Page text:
According to Bede, when Hild is recruited to the church in 647 CE she is in East Anglia, and has been for a year. I’m trying to work out why.Read more "East Anglian accession dates"
This year is the 1400th anniversary of Hild’s birth. According to Bede.* Given that her feast day is mid-November, and in my novel her birthday is mid-October, I’ve decided autumn would be a splendid time to celebrate.Read more "Latin for fourteen hundredth anniversary?"
Two pieces of news. On Wednesday, the twentieth anniversary of our first (not legal) wedding, Kelley and I got married in the eyes of the US government. Some more nifty blurbs for Hild:Read more "Some news"
Here’s a long and meaty conversation between me and my editor Sean McDonald (VP and Executive Editor at Farrar, Straus and Giroux) about the making of Hild. I talk about going to Whitby for the first time, years ago, and having the fundamental realisation that shaped my writing career and made Hild inevitable:Read more "Shoutout to favourite bloggers in an interview about writing Hild"
Coming 11.12.13 This is the cover of my novel, Hild (available for pre-order) which will be published in the US on 12 November 2013 by Farrar, Straus and Giroux. (When I know UK and other publication dates I’ll post them.) I love it. It’s not perfect. First, what I love. As this is a JPEG, […]Read more "The cover of HILD"
detail from the cover of Hild * This blog began in 2008 with a medievalist blogger’s meme game about favourite historical characters. (I was tagged by Michelle of Heavenfield.) I desperately wanted to talk about Hild, the main character of the novel I was working on at the time. But I had no blog. I built one. So […]Read more "Ten questions and answers about Hild"
This is the seventh draft of Hild. It is the version you will read (after some copyediting). It will be published in the US on 12th November by Farrar, Straus and Giroux. At this stage I don’t know when it will be published in the UK, or by whom. I’m guessing I’ll have a notion […]Read more "Hild: 12 November 2013"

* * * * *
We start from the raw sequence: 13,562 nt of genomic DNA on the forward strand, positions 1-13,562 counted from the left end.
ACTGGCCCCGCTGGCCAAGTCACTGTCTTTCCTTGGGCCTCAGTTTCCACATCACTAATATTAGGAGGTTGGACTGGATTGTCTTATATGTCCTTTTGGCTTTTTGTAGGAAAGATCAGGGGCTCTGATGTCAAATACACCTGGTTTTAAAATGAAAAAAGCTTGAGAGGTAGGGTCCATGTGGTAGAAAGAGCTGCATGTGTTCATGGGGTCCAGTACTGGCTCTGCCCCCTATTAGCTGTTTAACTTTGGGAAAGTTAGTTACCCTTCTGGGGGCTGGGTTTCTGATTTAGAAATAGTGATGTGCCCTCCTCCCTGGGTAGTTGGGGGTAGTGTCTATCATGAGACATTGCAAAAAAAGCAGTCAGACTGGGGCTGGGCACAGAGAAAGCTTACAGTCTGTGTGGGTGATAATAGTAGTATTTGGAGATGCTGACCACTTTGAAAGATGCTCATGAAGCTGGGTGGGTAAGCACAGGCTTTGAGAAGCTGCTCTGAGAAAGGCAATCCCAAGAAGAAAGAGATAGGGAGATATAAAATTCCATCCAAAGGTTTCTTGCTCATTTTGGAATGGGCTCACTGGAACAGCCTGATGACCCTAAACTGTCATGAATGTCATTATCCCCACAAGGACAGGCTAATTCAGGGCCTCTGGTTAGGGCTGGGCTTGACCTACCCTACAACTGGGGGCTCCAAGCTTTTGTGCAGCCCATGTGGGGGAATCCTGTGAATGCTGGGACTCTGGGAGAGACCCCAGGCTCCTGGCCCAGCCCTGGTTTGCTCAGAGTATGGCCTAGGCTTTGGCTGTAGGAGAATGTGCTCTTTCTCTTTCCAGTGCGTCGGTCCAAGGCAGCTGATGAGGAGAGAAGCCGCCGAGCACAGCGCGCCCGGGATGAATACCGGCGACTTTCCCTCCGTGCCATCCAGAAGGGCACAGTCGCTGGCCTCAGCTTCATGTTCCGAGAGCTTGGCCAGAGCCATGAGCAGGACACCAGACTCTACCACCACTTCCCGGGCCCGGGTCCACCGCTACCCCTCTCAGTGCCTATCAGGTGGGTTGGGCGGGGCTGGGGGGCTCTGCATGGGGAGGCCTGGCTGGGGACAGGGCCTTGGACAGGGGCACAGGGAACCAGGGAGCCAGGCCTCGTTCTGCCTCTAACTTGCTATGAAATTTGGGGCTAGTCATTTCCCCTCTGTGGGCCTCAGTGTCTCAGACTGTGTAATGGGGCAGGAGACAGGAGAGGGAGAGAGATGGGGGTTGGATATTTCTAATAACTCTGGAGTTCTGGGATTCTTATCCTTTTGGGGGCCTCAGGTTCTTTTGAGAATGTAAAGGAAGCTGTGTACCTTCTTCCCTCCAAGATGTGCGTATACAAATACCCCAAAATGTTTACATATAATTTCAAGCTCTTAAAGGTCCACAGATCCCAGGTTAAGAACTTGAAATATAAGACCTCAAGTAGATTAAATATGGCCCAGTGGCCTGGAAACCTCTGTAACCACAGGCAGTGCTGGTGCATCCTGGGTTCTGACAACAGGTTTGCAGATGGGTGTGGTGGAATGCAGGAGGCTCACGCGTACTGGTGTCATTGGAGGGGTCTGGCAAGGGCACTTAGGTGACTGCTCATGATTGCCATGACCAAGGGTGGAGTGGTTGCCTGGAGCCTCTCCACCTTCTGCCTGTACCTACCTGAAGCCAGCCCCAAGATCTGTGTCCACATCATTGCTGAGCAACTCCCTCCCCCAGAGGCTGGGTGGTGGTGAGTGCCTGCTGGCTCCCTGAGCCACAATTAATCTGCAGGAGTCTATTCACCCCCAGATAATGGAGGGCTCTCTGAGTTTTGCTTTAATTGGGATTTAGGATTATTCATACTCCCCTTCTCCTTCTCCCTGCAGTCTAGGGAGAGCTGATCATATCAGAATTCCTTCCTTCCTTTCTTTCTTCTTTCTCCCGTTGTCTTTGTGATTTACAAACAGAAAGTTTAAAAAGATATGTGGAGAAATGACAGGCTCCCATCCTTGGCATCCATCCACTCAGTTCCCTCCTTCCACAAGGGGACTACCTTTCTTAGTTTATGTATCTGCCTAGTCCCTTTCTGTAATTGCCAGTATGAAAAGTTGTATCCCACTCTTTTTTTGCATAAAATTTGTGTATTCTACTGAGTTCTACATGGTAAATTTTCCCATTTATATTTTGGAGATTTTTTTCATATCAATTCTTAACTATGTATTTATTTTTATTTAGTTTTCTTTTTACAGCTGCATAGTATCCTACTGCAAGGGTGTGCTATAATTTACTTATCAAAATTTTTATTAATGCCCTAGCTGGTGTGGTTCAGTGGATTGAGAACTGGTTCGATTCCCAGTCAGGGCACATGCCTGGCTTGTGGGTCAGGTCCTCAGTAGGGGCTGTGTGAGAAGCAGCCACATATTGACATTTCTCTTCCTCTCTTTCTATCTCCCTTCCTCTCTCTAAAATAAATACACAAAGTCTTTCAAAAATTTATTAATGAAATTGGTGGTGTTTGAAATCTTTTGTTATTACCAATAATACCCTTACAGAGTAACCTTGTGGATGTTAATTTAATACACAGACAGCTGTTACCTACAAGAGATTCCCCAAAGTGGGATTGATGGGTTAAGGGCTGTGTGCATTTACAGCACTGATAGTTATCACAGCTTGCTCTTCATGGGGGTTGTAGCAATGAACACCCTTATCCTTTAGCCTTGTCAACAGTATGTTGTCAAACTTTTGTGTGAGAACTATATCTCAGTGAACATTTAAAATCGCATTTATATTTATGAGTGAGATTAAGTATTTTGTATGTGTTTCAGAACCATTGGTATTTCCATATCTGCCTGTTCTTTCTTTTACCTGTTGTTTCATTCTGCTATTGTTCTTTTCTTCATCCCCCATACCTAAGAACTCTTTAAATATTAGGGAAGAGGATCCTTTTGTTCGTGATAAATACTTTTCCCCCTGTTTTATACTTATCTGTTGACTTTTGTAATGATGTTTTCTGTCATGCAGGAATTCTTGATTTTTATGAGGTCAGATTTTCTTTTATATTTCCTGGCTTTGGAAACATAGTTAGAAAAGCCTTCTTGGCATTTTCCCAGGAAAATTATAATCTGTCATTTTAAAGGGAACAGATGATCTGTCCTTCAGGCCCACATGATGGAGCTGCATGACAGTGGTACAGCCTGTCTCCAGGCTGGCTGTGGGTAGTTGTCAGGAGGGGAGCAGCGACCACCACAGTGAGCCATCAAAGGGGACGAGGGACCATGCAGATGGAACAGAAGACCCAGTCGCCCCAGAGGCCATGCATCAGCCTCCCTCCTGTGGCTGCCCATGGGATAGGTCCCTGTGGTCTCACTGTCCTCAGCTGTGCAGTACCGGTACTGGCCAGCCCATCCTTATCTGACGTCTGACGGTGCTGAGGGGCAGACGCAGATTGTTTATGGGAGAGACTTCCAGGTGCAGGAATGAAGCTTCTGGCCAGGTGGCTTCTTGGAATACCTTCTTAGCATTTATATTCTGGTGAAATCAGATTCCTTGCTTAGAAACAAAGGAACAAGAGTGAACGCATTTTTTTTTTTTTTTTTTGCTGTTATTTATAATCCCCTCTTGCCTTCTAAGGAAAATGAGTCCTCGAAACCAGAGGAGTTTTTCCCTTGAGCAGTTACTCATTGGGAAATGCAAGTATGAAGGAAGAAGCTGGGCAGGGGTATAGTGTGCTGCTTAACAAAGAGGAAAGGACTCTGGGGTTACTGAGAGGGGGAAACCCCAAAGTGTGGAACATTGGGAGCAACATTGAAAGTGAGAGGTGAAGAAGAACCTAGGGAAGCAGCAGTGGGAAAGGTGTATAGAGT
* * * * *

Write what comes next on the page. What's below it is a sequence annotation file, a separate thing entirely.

After discovering the Corpus of Anglo-Saxon Stone Sculpture I’ve been playing with Photoshop, imagining what Hild’s grave marker might look like. (This is just a first pass. It will end up looking much better when I’ve futzed with it.) This is adaptated from the Hildithryth stone found at St Hilda’s in Hartlepool. My dream is that […]Read more "Hild’s grave"
In terms of writing fiction, Irish has been the bane of my life. It’s my own fault; I’m lazy–or perhaps impatient is a better word–when in the grip of the work. Twenty years ago, when I was writing Ammonite, I created an isolated tribe based on the Mongols. I was hot on the trail of the […]Read more "Can anyone help with some Old Irish vocabulary?"
Bamburgh, painted by Norman MacKillop, used by permission I’m delighted to anounce that Hild will be published next year by Farrar, Straus and Giroux. It’s tentatively scheduled for autumn 2013: a big fat fall read, a perfect match for applewood fires and a snifter of Armagnac… The announcement is up at Publishers Weekly (“…steeped in […]Read more "Hild publishing deal"
I visited the UK in February and took the opportunity to fossick about in places Hild would have known. Whitby Abbey, of course, has been familiar to me for years. Sadly, when I was there this time, it was shut (no doubt as a result of this). No way in. Even the cliff was fenced […]Read more "Where Hild walked"
A couple of weeks ago I posted my thoughts on York in Hild’s time, along with some nifty (or pitiful, depending on your Photoshop skills) maps showing where I thought Edwin might have built his wic. I’ve since read “Before Eoforwic: New Light on York in the 6th-7th Centuries,”* by Cecily A Spall and Nicola J […]Read more "York in Hild’s time, part 2"
** This is a cross-post from my personal blog ** This is Cuthbert’s Gospel, the book that was buried at Lindisarne with St Cuthbert sometime after his death in 687. It is the earliest bound British—or even European—book to survive intact. It’s tiny, a pocket Gospel, written in Latin on vellum. It’s simple—no illumination, just elaborated initial […]Read more "Hild and Cuthbert’s Gospel"
Last week I read in the Guardian about the discovery of what could be indications of a very early Christian church and burial site beneath the current York Minster. If the more excitable members of the team leading the excavation are right, this could be the wooden church built by Edwin, Hild’s uncle: Potentially the […]Read more "York in Hild’s time"
Map adapted from map by Nilfanion, originally created using Ordnance Survey data [CC-BY-SA-3.0 (www.creativecommons.org/licenses/by-sa/3.0)], via Wikimedia Commons I imagine most people have heard by now that archaeologists from Cambridge’s Newnham College have discovered a previously unknown Anglo-Saxon burial site at Trumpington Meadows (on the southern city limits of Cambridge, see map), with remains dating from […]Read more "Hild and the 7th century princess"